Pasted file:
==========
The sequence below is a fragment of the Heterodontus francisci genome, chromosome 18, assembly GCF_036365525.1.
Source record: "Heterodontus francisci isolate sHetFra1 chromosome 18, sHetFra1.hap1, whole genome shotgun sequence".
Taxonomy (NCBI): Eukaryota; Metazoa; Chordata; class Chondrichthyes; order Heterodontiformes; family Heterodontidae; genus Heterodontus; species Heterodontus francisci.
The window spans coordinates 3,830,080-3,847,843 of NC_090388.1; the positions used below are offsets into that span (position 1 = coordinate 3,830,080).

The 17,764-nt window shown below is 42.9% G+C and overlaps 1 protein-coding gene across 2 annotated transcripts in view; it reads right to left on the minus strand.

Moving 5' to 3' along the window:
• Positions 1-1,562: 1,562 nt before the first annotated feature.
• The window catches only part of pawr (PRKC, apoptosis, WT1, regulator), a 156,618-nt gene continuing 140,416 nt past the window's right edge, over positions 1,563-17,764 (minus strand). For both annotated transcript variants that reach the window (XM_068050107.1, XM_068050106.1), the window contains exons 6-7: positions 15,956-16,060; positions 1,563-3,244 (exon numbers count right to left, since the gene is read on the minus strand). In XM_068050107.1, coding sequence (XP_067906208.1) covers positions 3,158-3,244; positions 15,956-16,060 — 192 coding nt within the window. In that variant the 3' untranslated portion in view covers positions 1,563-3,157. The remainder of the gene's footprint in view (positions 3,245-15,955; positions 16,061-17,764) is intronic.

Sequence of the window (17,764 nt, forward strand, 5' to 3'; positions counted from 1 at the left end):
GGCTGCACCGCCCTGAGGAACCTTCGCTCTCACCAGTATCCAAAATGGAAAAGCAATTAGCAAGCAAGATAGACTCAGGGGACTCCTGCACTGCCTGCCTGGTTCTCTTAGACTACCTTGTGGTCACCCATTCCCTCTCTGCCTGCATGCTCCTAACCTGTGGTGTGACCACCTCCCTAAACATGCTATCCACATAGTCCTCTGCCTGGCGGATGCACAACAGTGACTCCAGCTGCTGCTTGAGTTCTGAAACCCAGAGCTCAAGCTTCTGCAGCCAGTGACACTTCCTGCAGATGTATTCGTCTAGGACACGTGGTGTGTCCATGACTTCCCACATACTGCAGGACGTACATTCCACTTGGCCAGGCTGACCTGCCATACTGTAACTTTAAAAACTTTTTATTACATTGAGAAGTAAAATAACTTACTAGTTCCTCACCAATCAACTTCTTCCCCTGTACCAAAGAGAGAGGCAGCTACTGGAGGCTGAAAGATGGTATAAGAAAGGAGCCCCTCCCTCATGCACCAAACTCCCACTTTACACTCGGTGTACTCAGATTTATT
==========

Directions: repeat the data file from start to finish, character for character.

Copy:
The sequence below is a fragment of the Heterodontus francisci genome, chromosome 18, assembly GCF_036365525.1.
Source record: "Heterodontus francisci isolate sHetFra1 chromosome 18, sHetFra1.hap1, whole genome shotgun sequence".
Taxonomy (NCBI): Eukaryota; Metazoa; Chordata; class Chondrichthyes; order Heterodontiformes; family Heterodontidae; genus Heterodontus; species Heterodontus francisci.
The window spans coordinates 3,830,080-3,847,843 of NC_090388.1; the positions used below are offsets into that span (position 1 = coordinate 3,830,080).

The 17,764-nt window shown below is 42.9% G+C and overlaps 1 protein-coding gene across 2 annotated transcripts in view; it reads right to left on the minus strand.

Moving 5' to 3' along the window:
• Positions 1-1,562: 1,562 nt before the first annotated feature.
• The window catches only part of pawr (PRKC, apoptosis, WT1, regulator), a 156,618-nt gene continuing 140,416 nt past the window's right edge, over positions 1,563-17,764 (minus strand). For both annotated transcript variants that reach the window (XM_068050107.1, XM_068050106.1), the window contains exons 6-7: positions 15,956-16,060; positions 1,563-3,244 (exon numbers count right to left, since the gene is read on the minus strand). In XM_068050107.1, coding sequence (XP_067906208.1) covers positions 3,158-3,244; positions 15,956-16,060 — 192 coding nt within the window. In that variant the 3' untranslated portion in view covers positions 1,563-3,157. The remainder of the gene's footprint in view (positions 3,245-15,955; positions 16,061-17,764) is intronic.

Sequence of the window (17,764 nt, forward strand, 5' to 3'; positions counted from 1 at the left end):
GGCTGCACCGCCCTGAGGAACCTTCGCTCTCACCAGTATCCAAAATGGAAAAGCAATTAGCAAGCAAGATAGACTCAGGGGACTCCTGCACTGCCTGCCTGGTTCTCTTAGACTACCTTGTGGTCACCCATTCCCTCTCTGCCTGCATGCTCCTAACCTGTGGTGTGACCACCTCCCTAAACATGCTATCCACATAGTCCTCTGCCTGGCGGATGCACAACAGTGACTCCAGCTGCTGCTTGAGTTCTGAAACCCAGAGCTCAAGCTTCTGCAGCCAGTGACACTTCCTGCAGATGTATTCGTCTAGGACACGTGGTGTGTCCATGACTTCCCACATACTGCAGGACGTACATTCCACTTGGCCAGGCTGACCTGCCATACTGTAACTTTAAAAACTTTTTATTACATTGAGAAGTAAAATAACTTACTAGTTCCTCACCAATCAACTTCTTCCCCTGTACCAAAGAGAGAGGCAGCTACTGGAGGCTGAAAGATGGTATAAGAAAGGAGCCCCTCCCTCATGCACCAAACTCCCACTTTACACTCGGTGTACTCAGATTTATT